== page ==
In motorcycle parlance, a dresser is the complete opposite of a chopper.
Whereas a chopper is a spartan, stripped down to the essentials version of a motorcycle, a dresser goes the other way. The chopper guy put a seat on his bike that was barely a seat pan, an inch of foam, and a leather cover.
The dresser guy bought an oversized couch-like one, with more conchos and fringed trim than the wardrobe collection at a Bon Jovi concert. Instead of removing things like crash bars and hard bags, the dresser adds to it. Crash bars are the perfect place to hang lower fairings, which gives you a glove box and more storage down by your legs.
Body trim? Yes please. MOAR.
Accents? Absolutely. Chrome inserts for the dash? Indeed. Huge batwing fairing with a giant windshield? Of course, it makes sure your hands aren't affected by wind chill, even though you do have the wires coming out of your handlebars allowing you to attach your heated gloves. Flags? The US flag, and a POW flag, perhaps.
Cigarette lighter? Yes! Or a USB power connection, CB radio (back in the 1970s), hard bags, tour pack, tour pack luggage rack, maybe even a trailer hitch with a small trailer. And of course, at the end of the gigantic antenna that you have on the back for your radios and CB, a fake raccoon tail. Intercom system for you and your passenger so you can talk while riding. Armrests for the passenger, backrest for the driver.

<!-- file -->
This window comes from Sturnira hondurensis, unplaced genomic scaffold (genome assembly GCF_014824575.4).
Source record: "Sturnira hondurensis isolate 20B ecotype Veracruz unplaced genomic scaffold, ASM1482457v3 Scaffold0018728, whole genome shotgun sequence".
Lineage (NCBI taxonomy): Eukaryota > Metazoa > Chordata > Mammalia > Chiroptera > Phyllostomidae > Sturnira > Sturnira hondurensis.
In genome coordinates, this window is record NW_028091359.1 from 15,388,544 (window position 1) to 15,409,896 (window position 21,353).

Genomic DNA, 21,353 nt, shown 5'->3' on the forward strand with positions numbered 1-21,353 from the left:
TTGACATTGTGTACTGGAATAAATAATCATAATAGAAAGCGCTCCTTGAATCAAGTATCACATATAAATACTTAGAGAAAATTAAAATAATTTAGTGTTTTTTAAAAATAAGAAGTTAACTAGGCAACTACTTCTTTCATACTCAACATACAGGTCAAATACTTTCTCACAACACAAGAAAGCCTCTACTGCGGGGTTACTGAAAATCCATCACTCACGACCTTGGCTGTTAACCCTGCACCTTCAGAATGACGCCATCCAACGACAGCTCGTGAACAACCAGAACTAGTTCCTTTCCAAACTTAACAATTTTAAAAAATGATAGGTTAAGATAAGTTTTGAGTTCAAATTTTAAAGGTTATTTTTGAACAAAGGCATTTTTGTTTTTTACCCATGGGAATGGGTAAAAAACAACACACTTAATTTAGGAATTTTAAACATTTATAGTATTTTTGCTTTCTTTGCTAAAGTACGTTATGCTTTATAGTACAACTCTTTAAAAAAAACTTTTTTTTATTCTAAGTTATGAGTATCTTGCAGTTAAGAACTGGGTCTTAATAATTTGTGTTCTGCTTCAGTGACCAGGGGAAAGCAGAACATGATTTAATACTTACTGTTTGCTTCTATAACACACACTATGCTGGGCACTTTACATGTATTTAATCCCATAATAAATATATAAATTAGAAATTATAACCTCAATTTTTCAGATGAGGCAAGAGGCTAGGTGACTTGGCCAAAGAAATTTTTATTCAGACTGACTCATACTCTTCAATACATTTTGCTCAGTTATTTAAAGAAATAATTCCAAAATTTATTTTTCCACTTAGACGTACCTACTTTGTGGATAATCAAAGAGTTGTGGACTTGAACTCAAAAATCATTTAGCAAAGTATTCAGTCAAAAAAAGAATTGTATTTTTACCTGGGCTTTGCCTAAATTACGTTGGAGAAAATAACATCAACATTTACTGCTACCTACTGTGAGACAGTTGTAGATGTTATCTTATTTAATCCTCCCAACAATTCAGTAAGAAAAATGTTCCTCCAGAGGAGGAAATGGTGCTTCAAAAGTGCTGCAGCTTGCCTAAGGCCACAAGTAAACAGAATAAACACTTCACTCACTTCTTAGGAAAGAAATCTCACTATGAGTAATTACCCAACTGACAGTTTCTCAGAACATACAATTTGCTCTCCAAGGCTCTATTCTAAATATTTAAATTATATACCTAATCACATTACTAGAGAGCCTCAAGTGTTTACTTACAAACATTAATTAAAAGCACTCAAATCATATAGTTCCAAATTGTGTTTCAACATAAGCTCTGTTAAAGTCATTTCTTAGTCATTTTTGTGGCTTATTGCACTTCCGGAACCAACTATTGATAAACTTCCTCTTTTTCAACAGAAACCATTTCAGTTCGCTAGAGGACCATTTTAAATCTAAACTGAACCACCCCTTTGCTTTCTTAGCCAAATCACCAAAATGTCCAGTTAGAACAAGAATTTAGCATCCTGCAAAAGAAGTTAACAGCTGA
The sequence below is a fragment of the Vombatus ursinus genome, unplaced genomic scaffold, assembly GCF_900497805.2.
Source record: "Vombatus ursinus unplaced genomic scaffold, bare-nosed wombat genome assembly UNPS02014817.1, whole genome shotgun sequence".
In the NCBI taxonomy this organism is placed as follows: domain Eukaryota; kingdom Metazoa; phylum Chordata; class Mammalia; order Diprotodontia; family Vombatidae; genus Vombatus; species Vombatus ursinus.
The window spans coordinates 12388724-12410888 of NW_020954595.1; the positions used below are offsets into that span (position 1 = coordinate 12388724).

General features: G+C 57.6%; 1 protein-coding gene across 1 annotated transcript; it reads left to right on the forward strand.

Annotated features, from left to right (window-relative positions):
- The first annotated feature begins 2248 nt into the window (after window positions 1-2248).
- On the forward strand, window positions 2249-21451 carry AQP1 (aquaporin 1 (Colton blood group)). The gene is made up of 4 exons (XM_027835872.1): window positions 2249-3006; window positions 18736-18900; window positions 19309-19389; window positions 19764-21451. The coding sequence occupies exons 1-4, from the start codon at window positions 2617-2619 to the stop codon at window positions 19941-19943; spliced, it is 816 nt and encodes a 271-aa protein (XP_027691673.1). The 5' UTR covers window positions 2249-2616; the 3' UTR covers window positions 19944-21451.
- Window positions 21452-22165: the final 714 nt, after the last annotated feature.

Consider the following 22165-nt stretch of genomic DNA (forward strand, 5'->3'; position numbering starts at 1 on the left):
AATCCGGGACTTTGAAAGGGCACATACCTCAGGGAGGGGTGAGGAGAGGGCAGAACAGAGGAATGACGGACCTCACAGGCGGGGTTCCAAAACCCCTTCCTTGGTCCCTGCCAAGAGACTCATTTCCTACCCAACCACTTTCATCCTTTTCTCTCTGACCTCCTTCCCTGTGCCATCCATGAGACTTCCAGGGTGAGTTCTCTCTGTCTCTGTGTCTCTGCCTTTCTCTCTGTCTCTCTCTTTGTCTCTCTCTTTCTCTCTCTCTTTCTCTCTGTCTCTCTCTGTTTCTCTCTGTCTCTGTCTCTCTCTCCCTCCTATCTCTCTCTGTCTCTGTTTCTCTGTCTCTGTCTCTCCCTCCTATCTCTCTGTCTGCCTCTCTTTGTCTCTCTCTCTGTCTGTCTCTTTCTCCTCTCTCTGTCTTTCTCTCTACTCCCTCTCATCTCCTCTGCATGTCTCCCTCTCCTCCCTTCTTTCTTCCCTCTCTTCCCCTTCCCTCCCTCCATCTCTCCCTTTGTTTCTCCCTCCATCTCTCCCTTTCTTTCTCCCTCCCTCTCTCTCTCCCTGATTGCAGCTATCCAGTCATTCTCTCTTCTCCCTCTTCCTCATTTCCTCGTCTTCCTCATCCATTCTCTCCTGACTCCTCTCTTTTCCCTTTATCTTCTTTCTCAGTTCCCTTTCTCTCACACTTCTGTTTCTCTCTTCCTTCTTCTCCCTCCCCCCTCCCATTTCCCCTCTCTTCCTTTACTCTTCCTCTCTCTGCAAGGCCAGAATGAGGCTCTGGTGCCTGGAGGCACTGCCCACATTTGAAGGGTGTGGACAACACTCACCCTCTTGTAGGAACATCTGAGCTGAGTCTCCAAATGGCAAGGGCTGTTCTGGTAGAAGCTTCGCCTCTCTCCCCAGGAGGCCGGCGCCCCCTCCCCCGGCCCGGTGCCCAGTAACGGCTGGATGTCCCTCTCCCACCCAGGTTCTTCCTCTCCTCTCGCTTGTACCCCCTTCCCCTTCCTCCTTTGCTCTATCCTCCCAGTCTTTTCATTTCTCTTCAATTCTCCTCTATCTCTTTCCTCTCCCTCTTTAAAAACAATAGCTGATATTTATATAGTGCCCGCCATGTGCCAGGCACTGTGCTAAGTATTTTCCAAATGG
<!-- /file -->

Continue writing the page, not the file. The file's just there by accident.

Headlights? One's nowhere near enough, let's light up the front and back like a Japanese long-distance 18 wheeler. God forbid you get a short in the wire, your wiring diagram might as well look like the internal schematics for the i7 processor.
There's nothing more offensive to the chopper pilot than a "land barge" of this sort, but again, it's your bike, run it the way you want. The chopper guy might find it easier to get to his engine in case of a breakdown, but the dresser guy is far less likely to be swearing in the midst of a blast of near-frozen rain, as well as probably having things like a tent and sleeping bags, and clean clothes packed away as opposed to the chopper guy only being able to carry a spartan bedroll and the barest of tool kits.
But then again, there's always been tension in the motorcycling world between the richer guys who basically think of motorcycling as two wheel RVing, and the guys who came back from the war and liked to drink and fight and preferred the bare essentials and nothing more.
The ne plus ultra of the touring bike world was the Honda Goldwing, referred to as the "lead-wing" because of the sheer weight and immensity of the fairings, body panels, options, luxuries, and so forth. Harley Davidson makes the "Ultra Classic" touring model, often referred to as the "Geezer Glide" because it's usually older riders, sick of the demands on the body of the chopper deciding finally to ride with some amount of comfort and storage.
But hey, the bulk of riders are at least doing the "bagger" route, adding hard bags and some kind of front fairing these days. There's always been a pendulum swinging back and forth between the over-adorned, and the Spartan, and right now we're looking at the former more than the latter.
The ones really winning out on this here though is the dealers, who are ecstatic at the sound of cash registers ringing up extra bits and pieces left and right.
To go the other way, see chopper.